Now the film has resurfaced again as part of Network Distributing’s British Film range -- and it makes for a curious viewing experience indeed for the fan of British cult horror and fantasy of the period. Its core cast, incongruously made up of Simon Oates and Stanley Meadows (supporting actors in many ‘60s film series’ of the day, here struggling as the uncharismatic male leads), early Bond girl Zena Marshall (“Dr No”), and comedy actors Charles Hawtrey and Patricia Hayes, are teamed up in a desperately floundering and clumsily produced affair that somehow has a weird mesmerising charm about it all the same, born of the kind of bathos that only comes of seeing fairly good performers in a bad production desperately trying to do something – anything -- to save themselves, while having only utterly useless material at their disposal in order to do it with … It’s nostalgically cringe-worthy in a quite fascinating way; and if you want to take that as a (qualified) recommendation, then don’t say you haven’t been warned!
The lack of a decent budget proves itself to be a debilitating problem even when it comes to something as fundamental as the establishment of a consistent tone: while the latter half of the film looks like it’s aimed at a younger audience, with its space-faring capers inclusive of the requisite quirky robots, green-skinned alien savages and offbeat monsters, the whole of the first part feels like a lumpy, dialogue-heavy stage play fit only for sending youngsters quickly to sleep by never leaving the drab monitoring station facility of a SETI-style research group tasked with looking for signs of alien life in deep space -- except, that is, for some brief forays into the control room of the Radio Telescope that’s doing the monitoring, where two white-coated boffins (Richard Carpenter & Leonard Cracknell) seem more interested in nipping off to the canteen at inopportune moments than scouring the firmament for signs of hidden alien intelligence in the universe.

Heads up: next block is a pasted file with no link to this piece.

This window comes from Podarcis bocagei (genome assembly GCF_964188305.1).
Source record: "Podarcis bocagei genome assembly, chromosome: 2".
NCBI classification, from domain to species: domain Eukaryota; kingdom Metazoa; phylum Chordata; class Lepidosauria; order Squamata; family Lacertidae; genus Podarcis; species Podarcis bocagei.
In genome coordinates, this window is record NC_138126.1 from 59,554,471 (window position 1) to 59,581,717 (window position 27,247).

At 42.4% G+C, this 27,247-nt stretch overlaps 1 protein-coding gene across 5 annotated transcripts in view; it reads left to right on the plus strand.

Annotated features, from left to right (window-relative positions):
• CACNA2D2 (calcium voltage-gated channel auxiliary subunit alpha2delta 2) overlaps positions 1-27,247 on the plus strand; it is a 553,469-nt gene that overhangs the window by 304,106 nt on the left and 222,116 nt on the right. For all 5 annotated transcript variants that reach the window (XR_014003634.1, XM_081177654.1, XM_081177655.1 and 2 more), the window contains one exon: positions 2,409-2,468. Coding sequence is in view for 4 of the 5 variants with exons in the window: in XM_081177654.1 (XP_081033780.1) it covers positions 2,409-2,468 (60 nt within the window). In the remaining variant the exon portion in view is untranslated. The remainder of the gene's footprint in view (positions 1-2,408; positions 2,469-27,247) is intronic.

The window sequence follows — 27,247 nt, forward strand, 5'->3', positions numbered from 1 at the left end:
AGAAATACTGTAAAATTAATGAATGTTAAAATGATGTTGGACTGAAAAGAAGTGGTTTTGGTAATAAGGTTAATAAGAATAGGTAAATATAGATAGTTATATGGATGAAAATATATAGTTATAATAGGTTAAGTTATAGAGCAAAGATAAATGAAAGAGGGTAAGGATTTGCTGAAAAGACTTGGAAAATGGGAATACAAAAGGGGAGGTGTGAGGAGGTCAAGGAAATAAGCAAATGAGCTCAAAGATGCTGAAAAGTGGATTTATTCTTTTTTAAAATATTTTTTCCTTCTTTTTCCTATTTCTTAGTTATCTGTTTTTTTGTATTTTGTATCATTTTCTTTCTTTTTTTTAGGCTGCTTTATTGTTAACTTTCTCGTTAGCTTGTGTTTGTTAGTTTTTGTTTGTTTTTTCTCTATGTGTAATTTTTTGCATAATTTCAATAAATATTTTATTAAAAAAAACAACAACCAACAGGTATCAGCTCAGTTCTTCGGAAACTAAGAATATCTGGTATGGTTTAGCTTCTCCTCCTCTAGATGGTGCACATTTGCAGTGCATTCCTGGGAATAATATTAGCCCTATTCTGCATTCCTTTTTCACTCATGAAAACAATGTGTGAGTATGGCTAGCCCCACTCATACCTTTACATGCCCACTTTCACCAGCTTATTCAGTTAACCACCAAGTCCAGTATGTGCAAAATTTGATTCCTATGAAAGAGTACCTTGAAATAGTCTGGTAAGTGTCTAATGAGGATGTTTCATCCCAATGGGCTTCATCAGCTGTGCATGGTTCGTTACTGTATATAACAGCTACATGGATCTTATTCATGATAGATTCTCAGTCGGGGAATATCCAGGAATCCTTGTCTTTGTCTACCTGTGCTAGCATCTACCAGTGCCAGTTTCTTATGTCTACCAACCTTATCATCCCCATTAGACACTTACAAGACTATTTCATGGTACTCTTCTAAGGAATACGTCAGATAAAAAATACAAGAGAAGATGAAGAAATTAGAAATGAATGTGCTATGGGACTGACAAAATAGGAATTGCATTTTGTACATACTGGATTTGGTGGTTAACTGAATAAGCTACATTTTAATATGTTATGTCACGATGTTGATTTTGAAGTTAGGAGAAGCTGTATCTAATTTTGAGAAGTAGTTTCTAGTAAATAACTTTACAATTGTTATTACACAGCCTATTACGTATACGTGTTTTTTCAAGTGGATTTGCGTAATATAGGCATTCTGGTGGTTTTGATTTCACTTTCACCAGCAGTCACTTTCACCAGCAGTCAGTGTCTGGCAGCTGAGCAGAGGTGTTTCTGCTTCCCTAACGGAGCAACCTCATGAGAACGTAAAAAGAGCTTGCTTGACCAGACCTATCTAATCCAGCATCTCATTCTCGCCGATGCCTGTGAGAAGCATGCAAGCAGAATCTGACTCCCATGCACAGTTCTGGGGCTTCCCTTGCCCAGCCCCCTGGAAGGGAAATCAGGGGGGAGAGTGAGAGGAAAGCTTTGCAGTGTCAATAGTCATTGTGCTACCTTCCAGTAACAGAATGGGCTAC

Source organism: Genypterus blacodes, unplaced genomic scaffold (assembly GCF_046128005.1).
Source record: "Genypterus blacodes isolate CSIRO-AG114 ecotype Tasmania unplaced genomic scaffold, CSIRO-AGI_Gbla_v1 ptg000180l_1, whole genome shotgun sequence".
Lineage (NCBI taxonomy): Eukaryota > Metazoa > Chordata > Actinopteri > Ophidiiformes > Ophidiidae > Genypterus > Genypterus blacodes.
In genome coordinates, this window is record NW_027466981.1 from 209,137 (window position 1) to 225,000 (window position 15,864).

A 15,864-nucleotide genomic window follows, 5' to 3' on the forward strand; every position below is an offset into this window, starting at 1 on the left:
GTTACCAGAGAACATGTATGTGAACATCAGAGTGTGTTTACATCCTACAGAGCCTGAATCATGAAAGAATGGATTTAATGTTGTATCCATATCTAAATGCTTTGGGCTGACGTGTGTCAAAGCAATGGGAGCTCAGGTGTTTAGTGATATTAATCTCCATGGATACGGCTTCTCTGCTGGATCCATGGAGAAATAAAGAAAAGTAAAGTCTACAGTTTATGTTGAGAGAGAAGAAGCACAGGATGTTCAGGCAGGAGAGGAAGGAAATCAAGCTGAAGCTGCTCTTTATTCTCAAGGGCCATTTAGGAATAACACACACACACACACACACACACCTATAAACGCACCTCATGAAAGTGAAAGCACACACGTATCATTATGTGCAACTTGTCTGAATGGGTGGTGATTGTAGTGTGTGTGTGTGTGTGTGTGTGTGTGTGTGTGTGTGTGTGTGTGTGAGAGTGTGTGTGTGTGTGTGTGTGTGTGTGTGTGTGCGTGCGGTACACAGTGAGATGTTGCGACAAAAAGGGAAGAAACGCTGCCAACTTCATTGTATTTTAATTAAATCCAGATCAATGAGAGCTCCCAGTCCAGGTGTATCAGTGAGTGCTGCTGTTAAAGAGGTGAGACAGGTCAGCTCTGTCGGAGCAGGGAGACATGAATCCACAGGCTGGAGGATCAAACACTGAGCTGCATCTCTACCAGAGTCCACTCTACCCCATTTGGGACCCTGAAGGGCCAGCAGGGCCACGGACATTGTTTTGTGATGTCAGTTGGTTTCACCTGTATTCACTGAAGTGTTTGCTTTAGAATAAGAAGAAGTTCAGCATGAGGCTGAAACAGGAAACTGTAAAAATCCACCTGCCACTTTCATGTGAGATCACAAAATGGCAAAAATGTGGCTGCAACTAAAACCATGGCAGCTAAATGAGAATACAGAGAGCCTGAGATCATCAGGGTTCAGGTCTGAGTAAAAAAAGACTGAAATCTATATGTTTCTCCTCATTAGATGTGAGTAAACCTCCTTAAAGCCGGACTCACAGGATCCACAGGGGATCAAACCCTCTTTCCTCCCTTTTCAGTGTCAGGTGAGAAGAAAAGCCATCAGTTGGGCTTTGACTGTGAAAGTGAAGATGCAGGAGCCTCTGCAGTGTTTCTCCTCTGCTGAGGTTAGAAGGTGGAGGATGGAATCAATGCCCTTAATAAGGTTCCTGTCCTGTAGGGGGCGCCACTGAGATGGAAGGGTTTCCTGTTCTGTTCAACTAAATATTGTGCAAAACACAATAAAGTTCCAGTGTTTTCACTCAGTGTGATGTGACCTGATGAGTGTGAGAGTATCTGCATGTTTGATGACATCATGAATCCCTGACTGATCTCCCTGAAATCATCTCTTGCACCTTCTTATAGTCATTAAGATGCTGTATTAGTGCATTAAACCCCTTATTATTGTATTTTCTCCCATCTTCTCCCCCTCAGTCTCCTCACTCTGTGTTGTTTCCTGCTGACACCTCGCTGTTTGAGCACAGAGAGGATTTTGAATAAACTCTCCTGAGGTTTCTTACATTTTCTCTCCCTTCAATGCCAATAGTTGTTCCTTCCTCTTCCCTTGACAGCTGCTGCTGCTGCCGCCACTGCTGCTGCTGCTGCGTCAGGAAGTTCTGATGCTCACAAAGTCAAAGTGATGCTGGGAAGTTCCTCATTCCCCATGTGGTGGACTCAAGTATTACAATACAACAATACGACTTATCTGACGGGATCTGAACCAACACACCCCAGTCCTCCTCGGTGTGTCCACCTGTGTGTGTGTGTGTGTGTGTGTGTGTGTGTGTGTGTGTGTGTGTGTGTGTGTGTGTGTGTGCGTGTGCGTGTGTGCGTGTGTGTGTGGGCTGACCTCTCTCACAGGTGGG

The first twenty-five minutes are stiffly directed by British second feature specialist Montgomery Tully and are full of technical speak and explanatory blather about the science of radio astronomy that feels pitched at a much older audience than that for which the film was surly intended. The beige-brown set is dull, with cheaply made control panels and computer banks that have crudely painted-on dials and displays. It’s quite amusing to see how gender lines are equally as crudely delineated as well, for the ‘glamorous assistant ‘Sandy’s corner of the room has been turned into a traditional girlie secretarial office space, and is full of filing cabinets and desks with typewriters, etc.; while the boys stick to the part of the facility that’s filled with gadgets and serious looking scientific paraphernalia with blinking lights and oscilloscope waves etc., indicating important work being done.
A suggestive backstory encapsulated by a weird painting that visionary space scientist Dr Joe Burke (“Doomwatch” star Simon Oates) keeps on his wall, is never fully exploited, and instead leads to a rather large plot-hole opening up when the focus of the narrative switches to other concerns; but it involves Burke revealing how his ambition of making contact with alien civilisations has been prompted by a strange, life-changing early childhood occurrence while on an archaeological dig in the South of France, when the discovery of a strange cuboid artefact made of unknown materials, and later given to him by his archaeologist uncle as a gift, results in a lucid dream about an alien volcanic landscape with two suns that has haunted Burke with its sense of realism ever since – although realism doesn’t haunt the viewer here, as the matte painted effect of the two suns is one of the worst ever put on film.